Chairman of the British Transport Police Federation
Nigel posts regular blog comments of issues of importance to policing and the BTPF in particular.
Colleagues, this is the final blog of 2019; a year in which we have yet again faced some major changes not just in policing with increases in violent crime (especially knife crime) and assaults on officers but in politics, with a change of Prime Minister, a cabinet reshuffle, a general election, and a continuation of uncertainty especially in the policing world. Nevertheless, our colleagues in BTP continue to work productively to achieve excellence. With Christmas just around the corner I can't imagine anyone in BTP will be saying 2019 was a quiet one!
As recently as the end of last month we were again reminded of the threat that society and our brave police officers face with another terrorist attack at London Bridge. Our condolences, prayers and thoughts go to those families who lost loved ones as a result of this callous attack. We hope the tributes that have been paid to Saskia Jones and Jack Merritt will bring some comfort to their family and friends.
It would be remiss of me to not thank those individuals who had the courage to intervene and confront the attacker, putting themselves at risk of serious harm and danger, including one of our very own officers in BTP, who disarmed the terrorist. Finally, I would like to thank the brave firearms officers who attended the terrifying scene and conducted themselves with courage, professionalism and tenacity. It's an event many of us would hope never to witness or have to deal with but yet again officers from the City of London Police, Metropolitan Police and the British Transport Police demonstrated that we have the best police officers in the world.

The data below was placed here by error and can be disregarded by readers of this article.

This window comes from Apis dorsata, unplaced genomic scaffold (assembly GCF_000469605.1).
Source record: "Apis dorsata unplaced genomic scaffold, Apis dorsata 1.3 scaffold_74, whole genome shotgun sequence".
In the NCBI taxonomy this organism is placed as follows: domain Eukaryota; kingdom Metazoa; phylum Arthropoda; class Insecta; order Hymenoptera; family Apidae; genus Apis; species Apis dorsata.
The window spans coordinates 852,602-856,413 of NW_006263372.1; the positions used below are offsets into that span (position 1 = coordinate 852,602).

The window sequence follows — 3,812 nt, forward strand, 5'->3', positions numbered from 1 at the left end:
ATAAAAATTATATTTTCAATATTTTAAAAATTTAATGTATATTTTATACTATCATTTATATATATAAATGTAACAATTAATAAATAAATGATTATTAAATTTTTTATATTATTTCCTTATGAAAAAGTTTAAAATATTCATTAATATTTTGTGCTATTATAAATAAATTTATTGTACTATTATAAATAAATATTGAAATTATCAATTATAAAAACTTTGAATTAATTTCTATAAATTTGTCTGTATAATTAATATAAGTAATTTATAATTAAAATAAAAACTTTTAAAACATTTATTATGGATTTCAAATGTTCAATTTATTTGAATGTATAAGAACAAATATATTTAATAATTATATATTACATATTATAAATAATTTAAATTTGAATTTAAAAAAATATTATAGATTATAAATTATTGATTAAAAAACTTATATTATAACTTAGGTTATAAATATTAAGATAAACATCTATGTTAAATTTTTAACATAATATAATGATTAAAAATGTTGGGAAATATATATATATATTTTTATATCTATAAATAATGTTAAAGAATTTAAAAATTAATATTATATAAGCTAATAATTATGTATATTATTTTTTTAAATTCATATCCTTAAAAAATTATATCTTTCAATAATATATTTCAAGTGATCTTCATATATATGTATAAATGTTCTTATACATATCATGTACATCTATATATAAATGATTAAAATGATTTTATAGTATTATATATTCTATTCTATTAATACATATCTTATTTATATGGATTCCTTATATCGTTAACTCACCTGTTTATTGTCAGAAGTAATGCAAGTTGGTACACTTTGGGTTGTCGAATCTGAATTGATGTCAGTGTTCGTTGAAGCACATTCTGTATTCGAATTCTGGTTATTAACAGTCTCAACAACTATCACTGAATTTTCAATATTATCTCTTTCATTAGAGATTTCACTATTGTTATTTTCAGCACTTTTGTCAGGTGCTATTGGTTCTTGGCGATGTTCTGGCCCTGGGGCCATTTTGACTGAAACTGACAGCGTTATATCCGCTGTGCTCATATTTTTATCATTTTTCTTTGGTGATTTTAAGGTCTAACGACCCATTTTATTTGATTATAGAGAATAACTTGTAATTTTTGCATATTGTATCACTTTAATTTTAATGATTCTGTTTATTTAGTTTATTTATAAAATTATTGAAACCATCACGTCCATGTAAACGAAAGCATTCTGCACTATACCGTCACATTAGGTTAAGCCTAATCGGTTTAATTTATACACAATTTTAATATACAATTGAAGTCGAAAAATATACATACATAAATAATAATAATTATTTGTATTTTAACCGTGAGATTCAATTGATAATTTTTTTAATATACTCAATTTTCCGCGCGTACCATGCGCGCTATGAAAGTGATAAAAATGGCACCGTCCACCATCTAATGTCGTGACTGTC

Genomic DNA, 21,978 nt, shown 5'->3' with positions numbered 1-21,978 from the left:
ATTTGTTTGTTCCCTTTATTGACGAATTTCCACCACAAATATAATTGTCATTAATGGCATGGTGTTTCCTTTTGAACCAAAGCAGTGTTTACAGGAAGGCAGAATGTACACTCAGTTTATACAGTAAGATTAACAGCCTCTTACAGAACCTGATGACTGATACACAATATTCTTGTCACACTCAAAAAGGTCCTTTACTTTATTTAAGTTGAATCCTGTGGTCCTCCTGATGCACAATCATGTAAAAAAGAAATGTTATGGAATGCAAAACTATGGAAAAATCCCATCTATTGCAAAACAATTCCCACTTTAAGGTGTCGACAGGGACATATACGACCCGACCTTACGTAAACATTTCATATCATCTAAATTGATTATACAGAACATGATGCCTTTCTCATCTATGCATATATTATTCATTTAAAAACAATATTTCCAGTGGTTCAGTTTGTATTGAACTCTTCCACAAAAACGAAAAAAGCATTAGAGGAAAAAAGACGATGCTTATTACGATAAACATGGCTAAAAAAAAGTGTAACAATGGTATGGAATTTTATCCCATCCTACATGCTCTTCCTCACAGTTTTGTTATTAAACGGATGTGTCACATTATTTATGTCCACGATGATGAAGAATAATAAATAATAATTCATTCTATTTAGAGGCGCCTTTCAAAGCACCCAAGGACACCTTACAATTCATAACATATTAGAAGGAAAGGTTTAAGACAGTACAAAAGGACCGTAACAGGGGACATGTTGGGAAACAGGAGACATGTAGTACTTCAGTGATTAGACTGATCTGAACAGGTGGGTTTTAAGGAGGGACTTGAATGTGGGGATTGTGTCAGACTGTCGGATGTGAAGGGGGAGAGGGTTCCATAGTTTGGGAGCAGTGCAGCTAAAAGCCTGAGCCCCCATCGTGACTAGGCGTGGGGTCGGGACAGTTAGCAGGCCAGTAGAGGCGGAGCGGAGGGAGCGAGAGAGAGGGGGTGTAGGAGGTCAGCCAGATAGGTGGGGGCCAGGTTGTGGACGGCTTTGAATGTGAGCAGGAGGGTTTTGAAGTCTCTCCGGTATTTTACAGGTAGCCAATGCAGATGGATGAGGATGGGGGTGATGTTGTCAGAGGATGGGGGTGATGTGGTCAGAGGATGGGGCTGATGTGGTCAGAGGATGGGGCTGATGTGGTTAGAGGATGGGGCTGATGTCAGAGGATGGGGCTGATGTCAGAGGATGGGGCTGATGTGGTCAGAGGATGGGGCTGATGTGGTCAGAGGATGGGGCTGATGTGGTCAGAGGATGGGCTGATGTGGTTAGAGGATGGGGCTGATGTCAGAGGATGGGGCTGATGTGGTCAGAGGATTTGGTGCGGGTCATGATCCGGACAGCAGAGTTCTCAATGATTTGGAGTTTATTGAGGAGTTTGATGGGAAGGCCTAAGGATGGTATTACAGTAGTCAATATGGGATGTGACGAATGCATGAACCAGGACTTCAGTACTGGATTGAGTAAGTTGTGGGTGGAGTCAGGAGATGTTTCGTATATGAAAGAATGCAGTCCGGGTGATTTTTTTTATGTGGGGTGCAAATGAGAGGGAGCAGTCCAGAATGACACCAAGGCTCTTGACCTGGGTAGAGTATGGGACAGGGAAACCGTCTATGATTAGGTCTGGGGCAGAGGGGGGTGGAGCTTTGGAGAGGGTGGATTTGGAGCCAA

While there is an ongoing investigation there is little more I can add other than to say, on behalf of millions, a very big thank you.
Force-wide issues of concern to you
Moving on to some more routine business, you may recollect last month I shared with you the theme of a letter that I had written to BTP regarding the concerns and complaints you have raised with us through various forums. I am pleased to report that DCC Hanstock has responded to the points raised on behalf of the Force and we have circulated his letter to members by email.
Furthermore, I am told that the Chief Constable will address each one of these topics by way of a weekly blog, providing you all with more detail.
I suspect for some there will be more questions than answers, however we must take the positives from this welcomed response. I know the Force faces difficult times, especially around the £30 million efficiencies that need to be found in 2021, and with that comes the added pressures of retaining skilled and experienced officers.
I will touch on a couple of the points raised, which were also discussed at this month's National Negotiating Meeting (NNM).
National Negotiating Meeting
Firstly, recruitment and retention complications continue. Regardless of charts and figures, officers are still leaving BTP. Many are choosing to work for train operating companies (TOC'S) rather than policing, some are retiring, some are going to other forces and others are going outside of policing but still they leave. As skilled and experienced officers leave gaps appear on the rosters that result in the limited resources being stretched further than normal. I have said it on numerous occasions, but you can only stretch an elastic band so far before it snaps.
Yes, we welcome the numbers being recruited and that will take some of the burden off those working 24/7, but new recruits cannot replace time-served experienced police officers and recruits need time to settle in, time to understand the realities of policing and time to build their experience. In many cases time is a luxury and something some locations just haven't got.
We are therefore pleased that the Chief Constable has decided to look at the South East allowance, which has remained the same for far too long and out of sync with our Home Office colleagues. This is a concern that we raised only last year after the annual pay award was announced.